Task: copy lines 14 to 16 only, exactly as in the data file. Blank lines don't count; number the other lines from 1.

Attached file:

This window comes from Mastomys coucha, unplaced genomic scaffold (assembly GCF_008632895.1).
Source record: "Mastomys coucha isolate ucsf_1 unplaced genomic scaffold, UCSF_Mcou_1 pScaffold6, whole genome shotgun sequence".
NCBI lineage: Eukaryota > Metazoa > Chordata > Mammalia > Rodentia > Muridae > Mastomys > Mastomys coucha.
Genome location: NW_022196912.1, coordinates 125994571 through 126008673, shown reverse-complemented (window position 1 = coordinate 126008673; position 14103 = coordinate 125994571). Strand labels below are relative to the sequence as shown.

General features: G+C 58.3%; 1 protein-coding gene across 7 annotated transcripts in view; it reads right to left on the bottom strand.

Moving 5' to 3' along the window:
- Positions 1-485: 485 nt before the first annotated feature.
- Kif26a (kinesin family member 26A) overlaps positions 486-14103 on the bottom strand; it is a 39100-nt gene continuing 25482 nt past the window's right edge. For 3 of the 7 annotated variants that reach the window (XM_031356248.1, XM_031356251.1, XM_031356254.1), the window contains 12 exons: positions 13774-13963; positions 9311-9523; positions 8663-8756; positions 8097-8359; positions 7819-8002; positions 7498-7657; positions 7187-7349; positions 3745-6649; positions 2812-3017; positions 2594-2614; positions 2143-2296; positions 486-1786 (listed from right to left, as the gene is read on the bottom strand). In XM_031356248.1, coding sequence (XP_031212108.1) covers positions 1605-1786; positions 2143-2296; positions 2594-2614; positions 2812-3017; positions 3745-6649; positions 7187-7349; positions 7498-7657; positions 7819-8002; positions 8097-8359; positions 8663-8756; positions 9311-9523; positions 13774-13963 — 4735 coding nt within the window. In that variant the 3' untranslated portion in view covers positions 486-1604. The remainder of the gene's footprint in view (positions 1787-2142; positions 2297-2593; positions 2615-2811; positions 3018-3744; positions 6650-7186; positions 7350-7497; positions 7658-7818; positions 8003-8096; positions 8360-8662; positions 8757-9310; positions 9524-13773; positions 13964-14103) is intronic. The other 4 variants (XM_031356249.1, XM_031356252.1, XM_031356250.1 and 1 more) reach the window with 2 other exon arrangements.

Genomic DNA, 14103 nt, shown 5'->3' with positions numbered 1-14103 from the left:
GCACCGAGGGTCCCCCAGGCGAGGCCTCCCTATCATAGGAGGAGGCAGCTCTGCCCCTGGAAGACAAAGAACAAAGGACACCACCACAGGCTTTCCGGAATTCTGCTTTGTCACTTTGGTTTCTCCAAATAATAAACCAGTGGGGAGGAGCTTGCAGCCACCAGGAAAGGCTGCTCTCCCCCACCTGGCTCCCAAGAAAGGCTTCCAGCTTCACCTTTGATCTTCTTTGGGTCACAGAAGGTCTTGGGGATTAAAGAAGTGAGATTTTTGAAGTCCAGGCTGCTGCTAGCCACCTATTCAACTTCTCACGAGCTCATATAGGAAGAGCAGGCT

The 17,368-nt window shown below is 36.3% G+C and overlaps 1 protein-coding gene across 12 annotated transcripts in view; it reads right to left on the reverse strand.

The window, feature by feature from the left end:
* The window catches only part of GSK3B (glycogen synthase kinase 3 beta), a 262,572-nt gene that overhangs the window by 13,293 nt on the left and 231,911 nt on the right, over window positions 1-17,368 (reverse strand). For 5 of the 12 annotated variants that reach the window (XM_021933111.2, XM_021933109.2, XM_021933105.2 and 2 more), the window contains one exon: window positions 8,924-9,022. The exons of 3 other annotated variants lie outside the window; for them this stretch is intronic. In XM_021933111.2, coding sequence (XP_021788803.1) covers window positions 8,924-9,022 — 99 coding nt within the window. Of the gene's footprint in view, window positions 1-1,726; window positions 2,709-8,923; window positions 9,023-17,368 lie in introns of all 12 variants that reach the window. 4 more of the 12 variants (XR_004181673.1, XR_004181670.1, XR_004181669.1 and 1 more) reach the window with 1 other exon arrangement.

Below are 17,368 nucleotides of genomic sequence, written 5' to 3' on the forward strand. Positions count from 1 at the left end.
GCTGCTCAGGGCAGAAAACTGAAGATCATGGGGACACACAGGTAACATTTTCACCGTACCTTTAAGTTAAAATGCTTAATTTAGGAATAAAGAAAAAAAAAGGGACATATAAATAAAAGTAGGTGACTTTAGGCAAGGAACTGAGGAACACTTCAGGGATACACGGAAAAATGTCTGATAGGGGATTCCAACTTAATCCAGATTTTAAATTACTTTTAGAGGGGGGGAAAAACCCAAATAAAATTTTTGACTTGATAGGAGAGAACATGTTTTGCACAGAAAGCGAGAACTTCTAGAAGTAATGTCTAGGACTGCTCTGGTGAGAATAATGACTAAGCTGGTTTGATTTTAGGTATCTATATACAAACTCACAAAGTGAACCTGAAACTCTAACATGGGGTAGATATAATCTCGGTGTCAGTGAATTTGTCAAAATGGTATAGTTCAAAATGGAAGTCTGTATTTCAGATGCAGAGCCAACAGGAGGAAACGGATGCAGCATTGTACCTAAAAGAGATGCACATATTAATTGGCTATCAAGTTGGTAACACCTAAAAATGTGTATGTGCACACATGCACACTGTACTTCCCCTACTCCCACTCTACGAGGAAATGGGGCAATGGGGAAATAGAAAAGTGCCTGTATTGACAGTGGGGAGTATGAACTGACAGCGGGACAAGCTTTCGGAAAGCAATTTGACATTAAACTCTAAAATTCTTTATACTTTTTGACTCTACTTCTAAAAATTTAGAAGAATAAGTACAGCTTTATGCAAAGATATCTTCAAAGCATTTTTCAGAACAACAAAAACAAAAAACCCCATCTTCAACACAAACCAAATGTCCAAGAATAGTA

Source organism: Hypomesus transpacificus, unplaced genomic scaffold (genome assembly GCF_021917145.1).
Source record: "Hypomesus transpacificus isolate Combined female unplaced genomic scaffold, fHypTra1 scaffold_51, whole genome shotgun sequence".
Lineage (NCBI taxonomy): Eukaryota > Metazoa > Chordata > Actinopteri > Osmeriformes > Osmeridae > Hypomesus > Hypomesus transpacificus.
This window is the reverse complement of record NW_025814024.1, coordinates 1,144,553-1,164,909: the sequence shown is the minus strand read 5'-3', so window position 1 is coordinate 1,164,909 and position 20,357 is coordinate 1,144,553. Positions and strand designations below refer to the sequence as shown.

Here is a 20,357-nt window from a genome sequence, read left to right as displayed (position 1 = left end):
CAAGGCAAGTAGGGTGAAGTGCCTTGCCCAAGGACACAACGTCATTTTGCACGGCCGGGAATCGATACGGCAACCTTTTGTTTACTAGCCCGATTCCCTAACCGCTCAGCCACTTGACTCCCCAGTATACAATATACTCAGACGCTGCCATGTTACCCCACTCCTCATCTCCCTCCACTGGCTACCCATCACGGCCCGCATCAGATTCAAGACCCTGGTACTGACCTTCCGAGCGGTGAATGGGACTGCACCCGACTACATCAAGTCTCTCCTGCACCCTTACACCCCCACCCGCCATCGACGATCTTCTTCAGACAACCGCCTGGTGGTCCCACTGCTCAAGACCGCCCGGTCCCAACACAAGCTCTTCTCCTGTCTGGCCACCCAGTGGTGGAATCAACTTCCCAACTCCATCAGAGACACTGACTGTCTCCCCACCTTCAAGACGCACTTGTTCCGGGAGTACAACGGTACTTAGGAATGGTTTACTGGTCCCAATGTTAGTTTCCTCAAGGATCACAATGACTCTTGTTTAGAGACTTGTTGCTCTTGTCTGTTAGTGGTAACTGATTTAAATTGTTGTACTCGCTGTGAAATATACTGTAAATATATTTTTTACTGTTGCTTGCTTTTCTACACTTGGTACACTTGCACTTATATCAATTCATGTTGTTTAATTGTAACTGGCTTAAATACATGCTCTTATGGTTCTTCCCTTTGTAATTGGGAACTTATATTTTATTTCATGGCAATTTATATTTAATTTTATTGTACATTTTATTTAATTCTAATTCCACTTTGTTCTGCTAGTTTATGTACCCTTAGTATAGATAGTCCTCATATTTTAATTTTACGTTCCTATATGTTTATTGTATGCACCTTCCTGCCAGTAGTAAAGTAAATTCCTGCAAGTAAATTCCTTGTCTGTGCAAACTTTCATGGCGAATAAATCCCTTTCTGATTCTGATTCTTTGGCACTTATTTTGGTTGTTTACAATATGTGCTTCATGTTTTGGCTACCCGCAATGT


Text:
Below are 17,368 nucleotides of genomic sequence, written 5' to 3' on the forward strand. Positions count from 1 at the left end.
GCTGCTCAGGGCAGAAAACTGAAGATCATGGGGACACACAGGTAACATTTTCACCGTACCTTTAAGTTAAAATGCTTAATTTAGGAATAAAGAAAAAAAAAGGGACATATAAATAAAAGTAGGTGACTTTAGGCAAGGAACTGAGGAACACTTCAGGGATACACGGAAAAATGTCTGATAGGGGATTCCAACTTAATCCAGATTTTAAATTACTTTTAGAGGGGGGGAAAAACCCAAATAAAATTTTTGACTTGATAGGAGAGAACATGTTTTGCACAGAAAGCGAGAACTTCTAGAAGTAATGTCTAGGACTGCTCTGGTGAGAATAATGACTAAGCTGGTTTGATTTTAGGTATCTATATACAAACTCACAAAGTGAACCTGAAACTCTAACATGGGGTAGATATAATCTCGGTGTCAGTGAATTTGTCAAAATGGTATAGTTCAAAATGGAAGTCTGTATTTCAGATGCAGAGCCAACAGGAGGAAACGGATGCAGCATTGTACCTAAAAGAGATGCACATATTAATTGGCTATCAAGTTGGTAACACCTAAAAATGTGTATGTGCACACATGCACACTGTACTTCCCCTACTCCCACTCTACGAGGAAATGGGGCAATGGGGAAATAGAAAAGTGCCTGTATTGACAGTGGGGAGTATGAACTGACAGCGGGACAAGCTTTCGGAAAGCAATTTGACATTAAACTCTAAAATTCTTTATACTTTTTGACTCTACTTCTAAAAATTTAGAAGAATAAGTACAGCTTTATGCAAAGATATCTTCAAAGCATTTTTCAGAACAACAAAAACAAAAAACCCCATCTTCAACACAAACCAAATGTCCAAGAATAGTA

Source organism: Hypomesus transpacificus, unplaced genomic scaffold (genome assembly GCF_021917145.1).